Cumulative dose delivery and tissue distribution
Models of the space environment outside of LEO have predicted that astronaut crews may receive a total body dose of approximately 1–2 mSv/day in interplanetary space and approximately 0.5–1 mSv/day on the Martian surface.13,33 These doses would increase with any SPE encountered over the course of the mission.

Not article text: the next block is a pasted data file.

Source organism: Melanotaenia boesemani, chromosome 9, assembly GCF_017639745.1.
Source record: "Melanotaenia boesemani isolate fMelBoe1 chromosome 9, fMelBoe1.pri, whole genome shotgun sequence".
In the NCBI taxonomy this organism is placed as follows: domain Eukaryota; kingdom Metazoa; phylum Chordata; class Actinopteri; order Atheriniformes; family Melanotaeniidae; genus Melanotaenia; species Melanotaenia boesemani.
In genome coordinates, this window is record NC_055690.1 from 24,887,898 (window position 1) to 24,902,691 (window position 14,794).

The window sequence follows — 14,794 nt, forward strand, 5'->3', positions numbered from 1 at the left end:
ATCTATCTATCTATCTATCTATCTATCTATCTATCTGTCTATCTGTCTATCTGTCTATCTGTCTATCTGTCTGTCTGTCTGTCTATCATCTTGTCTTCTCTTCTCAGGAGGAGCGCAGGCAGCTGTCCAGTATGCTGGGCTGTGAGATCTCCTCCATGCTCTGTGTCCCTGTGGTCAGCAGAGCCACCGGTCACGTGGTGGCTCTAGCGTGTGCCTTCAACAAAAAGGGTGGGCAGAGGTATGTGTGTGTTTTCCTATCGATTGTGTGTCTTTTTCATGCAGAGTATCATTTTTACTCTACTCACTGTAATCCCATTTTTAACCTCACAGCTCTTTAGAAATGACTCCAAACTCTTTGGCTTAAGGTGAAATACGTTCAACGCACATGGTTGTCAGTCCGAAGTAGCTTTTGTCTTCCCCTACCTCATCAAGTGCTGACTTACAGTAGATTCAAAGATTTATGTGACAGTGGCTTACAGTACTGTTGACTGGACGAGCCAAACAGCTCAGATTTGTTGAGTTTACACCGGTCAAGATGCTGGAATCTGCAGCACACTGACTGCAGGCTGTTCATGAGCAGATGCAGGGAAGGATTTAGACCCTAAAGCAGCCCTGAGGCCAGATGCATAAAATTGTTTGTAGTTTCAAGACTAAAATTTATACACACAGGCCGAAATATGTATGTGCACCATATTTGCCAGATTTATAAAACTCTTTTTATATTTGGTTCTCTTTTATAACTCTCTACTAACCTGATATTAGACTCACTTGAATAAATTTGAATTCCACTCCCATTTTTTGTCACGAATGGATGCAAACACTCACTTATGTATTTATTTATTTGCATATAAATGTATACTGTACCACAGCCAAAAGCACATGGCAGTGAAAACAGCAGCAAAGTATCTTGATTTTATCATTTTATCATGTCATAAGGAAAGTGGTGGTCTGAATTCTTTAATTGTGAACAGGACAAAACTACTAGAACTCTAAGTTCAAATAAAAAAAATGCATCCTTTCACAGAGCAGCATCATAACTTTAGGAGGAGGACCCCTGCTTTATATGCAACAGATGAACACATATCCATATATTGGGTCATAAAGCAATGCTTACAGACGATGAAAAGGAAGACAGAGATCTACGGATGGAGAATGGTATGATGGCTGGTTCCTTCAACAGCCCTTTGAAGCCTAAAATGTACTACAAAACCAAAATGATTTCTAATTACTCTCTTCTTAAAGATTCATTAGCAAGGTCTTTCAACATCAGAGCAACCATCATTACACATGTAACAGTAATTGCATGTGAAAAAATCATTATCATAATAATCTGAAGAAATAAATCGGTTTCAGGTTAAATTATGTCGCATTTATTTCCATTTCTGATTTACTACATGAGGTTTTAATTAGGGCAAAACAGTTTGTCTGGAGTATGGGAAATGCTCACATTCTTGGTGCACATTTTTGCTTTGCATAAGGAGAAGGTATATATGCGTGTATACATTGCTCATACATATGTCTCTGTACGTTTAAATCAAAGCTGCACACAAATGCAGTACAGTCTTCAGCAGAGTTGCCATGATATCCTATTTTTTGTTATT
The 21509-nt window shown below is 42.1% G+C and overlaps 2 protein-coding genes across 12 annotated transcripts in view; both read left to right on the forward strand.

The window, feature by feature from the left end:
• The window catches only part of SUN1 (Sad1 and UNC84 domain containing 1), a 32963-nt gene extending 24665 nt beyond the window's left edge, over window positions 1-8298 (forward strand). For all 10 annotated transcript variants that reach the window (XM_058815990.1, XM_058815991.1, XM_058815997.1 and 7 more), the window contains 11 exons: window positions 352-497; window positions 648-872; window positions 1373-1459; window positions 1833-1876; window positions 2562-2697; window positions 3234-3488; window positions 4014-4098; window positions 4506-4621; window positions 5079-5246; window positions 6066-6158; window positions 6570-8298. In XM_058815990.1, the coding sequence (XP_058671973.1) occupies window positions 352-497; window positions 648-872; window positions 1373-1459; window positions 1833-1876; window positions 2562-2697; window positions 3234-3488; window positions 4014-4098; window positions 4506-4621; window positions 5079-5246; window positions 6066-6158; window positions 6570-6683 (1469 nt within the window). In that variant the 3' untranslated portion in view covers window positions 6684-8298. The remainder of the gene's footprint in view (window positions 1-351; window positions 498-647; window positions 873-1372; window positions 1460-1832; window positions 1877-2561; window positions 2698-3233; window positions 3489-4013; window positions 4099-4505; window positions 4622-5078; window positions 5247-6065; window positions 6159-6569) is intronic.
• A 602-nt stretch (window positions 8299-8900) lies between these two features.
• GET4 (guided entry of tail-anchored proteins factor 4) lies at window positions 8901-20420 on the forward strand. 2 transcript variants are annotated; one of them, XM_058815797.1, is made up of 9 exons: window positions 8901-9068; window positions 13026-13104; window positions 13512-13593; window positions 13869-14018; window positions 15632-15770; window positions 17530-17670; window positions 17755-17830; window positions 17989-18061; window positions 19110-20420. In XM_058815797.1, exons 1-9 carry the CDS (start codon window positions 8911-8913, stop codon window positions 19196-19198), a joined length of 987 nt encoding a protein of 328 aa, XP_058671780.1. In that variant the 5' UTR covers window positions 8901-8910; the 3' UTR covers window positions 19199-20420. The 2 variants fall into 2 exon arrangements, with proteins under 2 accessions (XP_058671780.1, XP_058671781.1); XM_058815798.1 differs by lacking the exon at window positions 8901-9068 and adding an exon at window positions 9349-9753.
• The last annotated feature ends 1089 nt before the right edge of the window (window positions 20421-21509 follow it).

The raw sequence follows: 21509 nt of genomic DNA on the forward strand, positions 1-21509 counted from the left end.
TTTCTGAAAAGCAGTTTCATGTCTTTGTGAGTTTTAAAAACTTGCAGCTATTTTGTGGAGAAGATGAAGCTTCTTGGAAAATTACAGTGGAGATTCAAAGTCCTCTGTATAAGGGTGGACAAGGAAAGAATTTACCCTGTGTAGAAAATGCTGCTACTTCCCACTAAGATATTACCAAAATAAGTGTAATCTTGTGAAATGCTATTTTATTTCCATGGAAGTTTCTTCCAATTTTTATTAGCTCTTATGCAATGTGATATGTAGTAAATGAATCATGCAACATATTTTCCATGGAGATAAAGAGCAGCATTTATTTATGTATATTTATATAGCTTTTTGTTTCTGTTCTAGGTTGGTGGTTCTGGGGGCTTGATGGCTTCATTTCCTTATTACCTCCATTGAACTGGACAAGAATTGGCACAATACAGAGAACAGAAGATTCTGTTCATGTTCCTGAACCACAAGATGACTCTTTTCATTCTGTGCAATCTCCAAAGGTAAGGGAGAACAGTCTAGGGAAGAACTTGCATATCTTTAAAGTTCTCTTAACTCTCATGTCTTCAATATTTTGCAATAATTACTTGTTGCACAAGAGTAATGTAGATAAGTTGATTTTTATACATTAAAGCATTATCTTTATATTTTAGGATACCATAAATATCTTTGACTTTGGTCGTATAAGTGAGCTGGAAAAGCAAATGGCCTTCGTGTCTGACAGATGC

Many recent studies have led to ominous conclusions regarding the non-acute effects of GCR radiation on CNS and cardiovascular health that are difficult to interpret as real effects likely to occur in humans, but suggest that the protracted, low dose and dose-rate radiation exposure expected on the longer, exploration missions might lead to mission-relevant threats to astronaut health.34,35 These experiments were performed using rodent models exposed to single ion, mono-energetic heavy-ion beams, in some cases at total doses that are many times higher than the radiation human crews would experience during interplanetary space travel.36,37,38 Even in studies where lower total doses are used, study methods delivered the cumulative mission doses for an entire mission over a very short period of time, typically over a few minutes.39,40 These parameters do not allow for critical physiologic components of the radiobiological response that would be expected under chronic, low-dose and low-dose-rate radiation conditions, such as cell regrowth and up-regulation of repair mechanisms.6 Additionally, there is substantial evidence that GCR exposure at the dose-rates expected in interplanetary space may not induce acute or subacute biological responses, while acute exposure to total/cumulative dosage easily could.27